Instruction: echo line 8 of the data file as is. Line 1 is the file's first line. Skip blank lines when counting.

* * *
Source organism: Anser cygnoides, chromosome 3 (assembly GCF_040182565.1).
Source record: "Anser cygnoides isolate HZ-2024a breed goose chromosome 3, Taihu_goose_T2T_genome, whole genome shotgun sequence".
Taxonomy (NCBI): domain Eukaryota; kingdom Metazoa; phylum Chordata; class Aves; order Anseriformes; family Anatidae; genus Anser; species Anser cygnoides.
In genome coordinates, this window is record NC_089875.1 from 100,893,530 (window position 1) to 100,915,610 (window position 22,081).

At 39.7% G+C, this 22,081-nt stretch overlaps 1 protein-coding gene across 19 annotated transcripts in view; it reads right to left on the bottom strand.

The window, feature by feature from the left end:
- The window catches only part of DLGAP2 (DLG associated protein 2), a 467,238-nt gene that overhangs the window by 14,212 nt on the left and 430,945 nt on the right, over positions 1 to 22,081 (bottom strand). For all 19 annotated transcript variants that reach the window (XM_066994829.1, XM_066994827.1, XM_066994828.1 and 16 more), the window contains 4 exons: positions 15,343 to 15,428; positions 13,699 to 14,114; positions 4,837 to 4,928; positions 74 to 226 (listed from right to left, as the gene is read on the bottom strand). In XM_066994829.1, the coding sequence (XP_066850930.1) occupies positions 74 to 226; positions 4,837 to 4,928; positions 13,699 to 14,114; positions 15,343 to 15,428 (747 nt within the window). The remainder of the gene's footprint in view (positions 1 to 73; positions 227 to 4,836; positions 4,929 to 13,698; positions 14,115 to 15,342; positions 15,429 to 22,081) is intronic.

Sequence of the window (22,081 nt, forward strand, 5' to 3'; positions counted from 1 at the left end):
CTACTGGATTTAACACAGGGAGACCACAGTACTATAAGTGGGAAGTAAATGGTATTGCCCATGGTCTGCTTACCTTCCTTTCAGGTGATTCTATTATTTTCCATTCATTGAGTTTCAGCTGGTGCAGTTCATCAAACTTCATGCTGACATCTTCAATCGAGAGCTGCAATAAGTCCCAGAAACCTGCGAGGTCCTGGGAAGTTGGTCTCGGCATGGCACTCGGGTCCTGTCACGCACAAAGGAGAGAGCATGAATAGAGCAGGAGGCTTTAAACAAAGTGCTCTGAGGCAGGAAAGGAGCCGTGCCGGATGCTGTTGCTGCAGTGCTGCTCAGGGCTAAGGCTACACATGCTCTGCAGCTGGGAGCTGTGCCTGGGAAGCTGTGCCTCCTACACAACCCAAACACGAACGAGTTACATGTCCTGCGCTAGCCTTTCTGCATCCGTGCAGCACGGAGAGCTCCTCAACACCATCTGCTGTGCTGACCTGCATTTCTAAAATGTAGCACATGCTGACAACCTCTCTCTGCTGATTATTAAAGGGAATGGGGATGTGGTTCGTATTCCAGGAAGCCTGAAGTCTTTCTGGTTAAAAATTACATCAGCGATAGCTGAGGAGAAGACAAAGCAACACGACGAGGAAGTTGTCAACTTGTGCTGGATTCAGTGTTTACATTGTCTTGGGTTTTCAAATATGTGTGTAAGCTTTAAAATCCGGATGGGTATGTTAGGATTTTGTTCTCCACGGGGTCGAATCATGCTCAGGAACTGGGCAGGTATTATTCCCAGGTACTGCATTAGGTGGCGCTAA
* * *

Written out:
Sequence of the window (22,081 nt, forward strand, 5' to 3'; positions counted from 1 at the left end):